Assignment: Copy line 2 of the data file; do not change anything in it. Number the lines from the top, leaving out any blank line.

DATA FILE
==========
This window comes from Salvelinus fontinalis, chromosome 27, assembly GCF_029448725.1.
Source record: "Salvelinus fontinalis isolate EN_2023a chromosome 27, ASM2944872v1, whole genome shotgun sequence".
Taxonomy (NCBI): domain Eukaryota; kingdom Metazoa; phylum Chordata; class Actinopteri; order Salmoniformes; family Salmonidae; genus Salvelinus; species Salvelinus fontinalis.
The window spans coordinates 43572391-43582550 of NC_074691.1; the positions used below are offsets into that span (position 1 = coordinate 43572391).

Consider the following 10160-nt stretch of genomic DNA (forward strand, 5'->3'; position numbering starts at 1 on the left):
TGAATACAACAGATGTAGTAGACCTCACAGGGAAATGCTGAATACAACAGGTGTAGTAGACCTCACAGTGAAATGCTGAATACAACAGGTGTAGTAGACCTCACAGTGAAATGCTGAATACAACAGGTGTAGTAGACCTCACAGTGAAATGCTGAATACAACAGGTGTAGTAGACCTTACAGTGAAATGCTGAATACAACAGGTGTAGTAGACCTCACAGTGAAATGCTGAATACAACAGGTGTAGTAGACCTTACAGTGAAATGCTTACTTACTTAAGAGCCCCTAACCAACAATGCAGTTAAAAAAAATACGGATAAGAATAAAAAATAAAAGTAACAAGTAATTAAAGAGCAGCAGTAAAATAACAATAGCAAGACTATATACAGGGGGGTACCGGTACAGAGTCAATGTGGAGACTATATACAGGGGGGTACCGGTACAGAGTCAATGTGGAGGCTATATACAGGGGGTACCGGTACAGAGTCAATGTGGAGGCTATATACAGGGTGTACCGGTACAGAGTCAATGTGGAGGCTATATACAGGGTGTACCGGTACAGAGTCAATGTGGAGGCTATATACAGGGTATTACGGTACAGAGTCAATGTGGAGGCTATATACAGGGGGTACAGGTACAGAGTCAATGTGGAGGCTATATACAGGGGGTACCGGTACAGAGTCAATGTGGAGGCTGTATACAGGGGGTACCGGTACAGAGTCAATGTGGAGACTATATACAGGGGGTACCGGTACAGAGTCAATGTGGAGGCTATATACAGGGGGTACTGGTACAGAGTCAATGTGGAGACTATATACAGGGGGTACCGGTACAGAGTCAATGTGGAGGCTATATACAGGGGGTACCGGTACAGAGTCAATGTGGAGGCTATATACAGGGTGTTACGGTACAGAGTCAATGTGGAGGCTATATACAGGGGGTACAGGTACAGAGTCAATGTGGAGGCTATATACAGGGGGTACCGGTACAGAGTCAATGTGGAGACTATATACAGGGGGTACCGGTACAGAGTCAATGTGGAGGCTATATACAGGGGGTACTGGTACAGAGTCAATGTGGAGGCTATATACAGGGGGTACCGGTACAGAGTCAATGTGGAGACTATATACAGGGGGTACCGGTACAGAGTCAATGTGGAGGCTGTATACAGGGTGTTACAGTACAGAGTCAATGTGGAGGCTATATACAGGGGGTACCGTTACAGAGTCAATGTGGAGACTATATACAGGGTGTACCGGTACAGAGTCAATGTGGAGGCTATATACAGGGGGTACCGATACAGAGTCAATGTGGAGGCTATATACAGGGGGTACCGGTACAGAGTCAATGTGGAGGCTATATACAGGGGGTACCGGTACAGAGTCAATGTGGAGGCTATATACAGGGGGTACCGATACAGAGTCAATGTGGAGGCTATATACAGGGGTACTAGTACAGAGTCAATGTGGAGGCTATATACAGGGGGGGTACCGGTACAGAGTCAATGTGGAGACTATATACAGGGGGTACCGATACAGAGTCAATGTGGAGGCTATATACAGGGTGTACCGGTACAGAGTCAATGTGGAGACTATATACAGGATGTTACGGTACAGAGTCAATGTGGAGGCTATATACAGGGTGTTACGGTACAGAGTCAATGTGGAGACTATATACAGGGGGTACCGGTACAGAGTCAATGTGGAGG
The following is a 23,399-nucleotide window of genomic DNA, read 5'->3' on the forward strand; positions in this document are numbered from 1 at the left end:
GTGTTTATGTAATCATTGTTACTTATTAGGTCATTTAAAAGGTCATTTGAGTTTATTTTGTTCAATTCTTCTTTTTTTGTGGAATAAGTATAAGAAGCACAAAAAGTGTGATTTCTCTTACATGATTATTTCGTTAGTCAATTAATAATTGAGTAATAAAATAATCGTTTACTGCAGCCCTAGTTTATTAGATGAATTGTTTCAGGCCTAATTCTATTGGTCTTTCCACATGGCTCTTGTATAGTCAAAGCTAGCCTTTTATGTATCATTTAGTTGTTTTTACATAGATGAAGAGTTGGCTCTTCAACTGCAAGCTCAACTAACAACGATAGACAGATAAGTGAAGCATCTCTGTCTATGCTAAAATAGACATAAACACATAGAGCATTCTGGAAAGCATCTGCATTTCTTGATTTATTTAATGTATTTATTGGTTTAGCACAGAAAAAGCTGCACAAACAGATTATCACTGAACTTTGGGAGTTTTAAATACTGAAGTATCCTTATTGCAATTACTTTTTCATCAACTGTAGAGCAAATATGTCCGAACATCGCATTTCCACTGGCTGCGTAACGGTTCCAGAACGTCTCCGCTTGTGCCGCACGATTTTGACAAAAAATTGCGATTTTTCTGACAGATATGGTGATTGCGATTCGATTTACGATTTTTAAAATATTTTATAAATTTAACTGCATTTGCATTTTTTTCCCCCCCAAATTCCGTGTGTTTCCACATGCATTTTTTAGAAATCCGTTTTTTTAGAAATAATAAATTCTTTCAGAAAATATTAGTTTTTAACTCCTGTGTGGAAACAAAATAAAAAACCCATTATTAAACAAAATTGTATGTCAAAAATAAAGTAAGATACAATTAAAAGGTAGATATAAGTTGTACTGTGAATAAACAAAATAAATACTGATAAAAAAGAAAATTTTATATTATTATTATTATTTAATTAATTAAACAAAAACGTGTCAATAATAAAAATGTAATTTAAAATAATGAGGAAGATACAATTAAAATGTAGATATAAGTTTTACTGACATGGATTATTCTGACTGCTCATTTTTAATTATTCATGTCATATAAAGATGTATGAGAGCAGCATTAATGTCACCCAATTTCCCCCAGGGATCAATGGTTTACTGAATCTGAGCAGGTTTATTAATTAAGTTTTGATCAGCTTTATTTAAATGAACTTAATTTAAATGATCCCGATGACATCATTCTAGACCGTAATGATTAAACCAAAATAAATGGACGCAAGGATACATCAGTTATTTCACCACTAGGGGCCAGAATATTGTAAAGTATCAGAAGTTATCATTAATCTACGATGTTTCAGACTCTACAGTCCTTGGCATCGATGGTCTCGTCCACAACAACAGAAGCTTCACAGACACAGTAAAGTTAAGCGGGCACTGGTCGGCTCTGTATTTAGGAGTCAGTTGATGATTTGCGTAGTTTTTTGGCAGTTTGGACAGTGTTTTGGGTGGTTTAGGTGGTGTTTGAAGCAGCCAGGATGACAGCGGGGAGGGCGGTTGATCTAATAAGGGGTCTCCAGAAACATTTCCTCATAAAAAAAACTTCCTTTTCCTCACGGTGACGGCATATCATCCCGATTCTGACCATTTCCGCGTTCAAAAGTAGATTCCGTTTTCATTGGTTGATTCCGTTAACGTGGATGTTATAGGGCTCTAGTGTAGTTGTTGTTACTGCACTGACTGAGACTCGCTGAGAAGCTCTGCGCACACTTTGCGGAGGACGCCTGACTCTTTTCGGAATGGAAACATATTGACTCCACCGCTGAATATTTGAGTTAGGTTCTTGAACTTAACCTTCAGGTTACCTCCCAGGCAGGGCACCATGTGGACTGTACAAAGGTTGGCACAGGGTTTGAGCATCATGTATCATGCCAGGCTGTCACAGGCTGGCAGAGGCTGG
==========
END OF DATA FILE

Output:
Source record: "Salvelinus fontinalis isolate EN_2023a chromosome 27, ASM2944872v1, whole genome shotgun sequence".